On Tue, Mar 7, 2017 at 7:16 AM, Robert Haas <robertmh...@gmail.com> wrote: > On Mon, Mar 6, 2017 at 3:26 PM, Peter Eisentraut > <peter.eisentr...@2ndquadrant.com> wrote: >> On 3/4/17 02:09, Michael Paquier wrote: >>> Well, that's one reason why I was thinking that having an independent >>> in-core option to clean up the tail of the oldest segments is >>> interesting: users don't need to maintain their own infra logic to do >>> anything. Now this end-segment command can as well be used with a >>> small binary doing this cleanup, but the monitoring of the thing gets >>> harder as multiple processes get spawned. >> >> I think the initial idea of having an option that does something >> specific is better than an invitation to run a general shell command. I >> have some doubts that the proposal to clean up old segments based on >> file system space is workable. For example, that assumes that you are >> the only one operating on the file system. If something else fills up >> the file system, this system could then be induced to clean up >> everything immediately, without any reference to what you still need. >> Also, the various man pages about statvfs() that I found are pretty >> pessimistic about how portable it is.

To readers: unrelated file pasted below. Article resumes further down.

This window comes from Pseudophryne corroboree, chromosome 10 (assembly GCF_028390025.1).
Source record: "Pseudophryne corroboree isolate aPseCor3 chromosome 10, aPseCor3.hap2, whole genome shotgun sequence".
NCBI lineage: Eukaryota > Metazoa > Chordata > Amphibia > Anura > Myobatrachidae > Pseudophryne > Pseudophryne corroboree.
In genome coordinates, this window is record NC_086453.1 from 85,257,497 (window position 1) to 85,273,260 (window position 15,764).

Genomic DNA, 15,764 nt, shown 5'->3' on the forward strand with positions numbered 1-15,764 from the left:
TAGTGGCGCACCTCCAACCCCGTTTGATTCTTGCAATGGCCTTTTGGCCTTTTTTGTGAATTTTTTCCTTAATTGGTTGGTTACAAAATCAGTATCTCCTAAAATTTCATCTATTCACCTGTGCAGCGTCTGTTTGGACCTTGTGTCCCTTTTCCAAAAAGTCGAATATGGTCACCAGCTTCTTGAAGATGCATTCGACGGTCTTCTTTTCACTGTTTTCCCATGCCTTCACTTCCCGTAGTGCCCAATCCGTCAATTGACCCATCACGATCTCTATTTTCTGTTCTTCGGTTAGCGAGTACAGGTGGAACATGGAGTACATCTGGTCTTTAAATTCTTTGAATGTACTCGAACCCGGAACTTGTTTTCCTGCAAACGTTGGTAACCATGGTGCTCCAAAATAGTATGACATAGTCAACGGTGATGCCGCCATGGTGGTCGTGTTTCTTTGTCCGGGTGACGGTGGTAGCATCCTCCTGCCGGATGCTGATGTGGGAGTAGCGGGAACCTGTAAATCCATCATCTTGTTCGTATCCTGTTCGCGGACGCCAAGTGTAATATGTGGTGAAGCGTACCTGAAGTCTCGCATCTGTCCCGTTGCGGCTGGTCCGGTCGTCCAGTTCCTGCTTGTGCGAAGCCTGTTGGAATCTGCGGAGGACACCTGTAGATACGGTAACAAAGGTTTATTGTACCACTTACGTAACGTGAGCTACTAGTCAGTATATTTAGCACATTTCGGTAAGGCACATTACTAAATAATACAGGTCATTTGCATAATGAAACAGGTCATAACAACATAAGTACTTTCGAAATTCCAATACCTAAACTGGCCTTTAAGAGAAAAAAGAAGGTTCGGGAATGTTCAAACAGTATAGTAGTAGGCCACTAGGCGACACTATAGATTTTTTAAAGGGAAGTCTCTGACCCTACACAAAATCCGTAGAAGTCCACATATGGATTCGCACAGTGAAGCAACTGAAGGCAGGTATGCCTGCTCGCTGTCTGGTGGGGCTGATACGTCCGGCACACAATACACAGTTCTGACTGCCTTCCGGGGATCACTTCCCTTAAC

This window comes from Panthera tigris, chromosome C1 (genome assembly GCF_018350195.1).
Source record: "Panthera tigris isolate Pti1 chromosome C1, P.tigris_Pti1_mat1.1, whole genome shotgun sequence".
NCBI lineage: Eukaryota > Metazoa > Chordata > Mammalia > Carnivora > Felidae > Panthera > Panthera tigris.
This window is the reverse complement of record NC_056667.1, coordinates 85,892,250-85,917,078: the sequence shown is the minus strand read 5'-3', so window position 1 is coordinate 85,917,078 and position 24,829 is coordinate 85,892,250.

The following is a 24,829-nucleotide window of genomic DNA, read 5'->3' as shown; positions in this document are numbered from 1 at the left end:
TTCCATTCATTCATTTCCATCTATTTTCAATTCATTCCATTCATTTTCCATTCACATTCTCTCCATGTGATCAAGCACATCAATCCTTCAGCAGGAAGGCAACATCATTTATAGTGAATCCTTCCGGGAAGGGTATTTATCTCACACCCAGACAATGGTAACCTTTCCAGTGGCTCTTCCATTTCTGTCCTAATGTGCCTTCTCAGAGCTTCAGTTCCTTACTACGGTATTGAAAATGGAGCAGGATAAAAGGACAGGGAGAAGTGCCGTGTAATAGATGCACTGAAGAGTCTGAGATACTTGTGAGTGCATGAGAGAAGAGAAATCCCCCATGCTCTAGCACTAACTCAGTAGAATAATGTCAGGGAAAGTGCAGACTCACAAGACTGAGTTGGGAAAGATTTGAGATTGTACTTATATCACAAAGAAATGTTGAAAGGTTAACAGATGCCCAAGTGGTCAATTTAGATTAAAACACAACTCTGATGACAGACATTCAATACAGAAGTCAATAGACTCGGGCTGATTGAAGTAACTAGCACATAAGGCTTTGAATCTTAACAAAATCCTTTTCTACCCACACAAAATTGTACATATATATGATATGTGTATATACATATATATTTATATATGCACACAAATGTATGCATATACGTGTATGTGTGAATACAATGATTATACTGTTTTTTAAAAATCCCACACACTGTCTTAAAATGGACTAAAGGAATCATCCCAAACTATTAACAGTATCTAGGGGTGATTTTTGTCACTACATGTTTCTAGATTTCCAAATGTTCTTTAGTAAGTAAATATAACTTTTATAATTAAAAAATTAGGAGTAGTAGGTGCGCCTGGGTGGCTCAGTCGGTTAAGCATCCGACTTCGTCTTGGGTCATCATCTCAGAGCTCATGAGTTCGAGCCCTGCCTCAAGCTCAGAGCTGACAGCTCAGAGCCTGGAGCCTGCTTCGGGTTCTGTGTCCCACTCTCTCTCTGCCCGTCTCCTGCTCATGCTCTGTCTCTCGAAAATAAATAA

You can count Windows in that. > What if we told pg_receivewal (or pg_receivexlog, whatever that is) a > maximum number of segments to retain before removing old ones? Like > pg_receivewal --limit-retained-segments=50GB, or something like that. That's of course doable as well by counting the entries available. Now one reason why I did not do that is because in my case the archiver is started as a service using a fixed script, and the size to retain can be flexible as users can decide the VM size at deployment :) Having this option would be better than nothing, just that it is not that flexible if you think about it. -- Michael -- Sent via pgsql-hackers mailing list (firstname.lastname@example.org) To make changes to your subscription: http://www.postgresql.org/mailpref/pgsql-hackers